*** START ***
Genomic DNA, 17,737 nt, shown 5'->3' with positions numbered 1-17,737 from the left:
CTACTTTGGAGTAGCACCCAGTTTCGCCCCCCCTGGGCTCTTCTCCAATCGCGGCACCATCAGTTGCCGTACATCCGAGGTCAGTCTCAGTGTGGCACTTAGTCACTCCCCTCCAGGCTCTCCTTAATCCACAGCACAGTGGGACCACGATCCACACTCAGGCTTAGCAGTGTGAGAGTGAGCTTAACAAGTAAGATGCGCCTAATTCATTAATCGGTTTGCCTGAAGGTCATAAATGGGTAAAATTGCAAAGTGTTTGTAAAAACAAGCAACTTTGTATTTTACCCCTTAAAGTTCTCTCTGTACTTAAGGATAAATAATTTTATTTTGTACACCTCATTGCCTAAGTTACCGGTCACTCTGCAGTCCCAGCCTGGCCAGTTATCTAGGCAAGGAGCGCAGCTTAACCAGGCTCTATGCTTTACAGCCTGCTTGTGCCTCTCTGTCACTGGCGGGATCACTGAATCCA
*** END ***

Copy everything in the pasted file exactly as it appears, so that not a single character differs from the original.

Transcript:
Genomic DNA, 17,737 nt, shown 5'->3' with positions numbered 1-17,737 from the left:
CTACTTTGGAGTAGCACCCAGTTTCGCCCCCCCTGGGCTCTTCTCCAATCGCGGCACCATCAGTTGCCGTACATCCGAGGTCAGTCTCAGTGTGGCACTTAGTCACTCCCCTCCAGGCTCTCCTTAATCCACAGCACAGTGGGACCACGATCCACACTCAGGCTTAGCAGTGTGAGAGTGAGCTTAACAAGTAAGATGCGCCTAATTCATTAATCGGTTTGCCTGAAGGTCATAAATGGGTAAAATTGCAAAGTGTTTGTAAAAACAAGCAACTTTGTATTTTACCCCTTAAAGTTCTCTCTGTACTTAAGGATAAATAATTTTATTTTGTACACCTCATTGCCTAAGTTACCGGTCACTCTGCAGTCCCAGCCTGGCCAGTTATCTAGGCAAGGAGCGCAGCTTAACCAGGCTCTATGCTTTACAGCCTGCTTGTGCCTCTCTGTCACTGGCGGGATCACTGAATCCA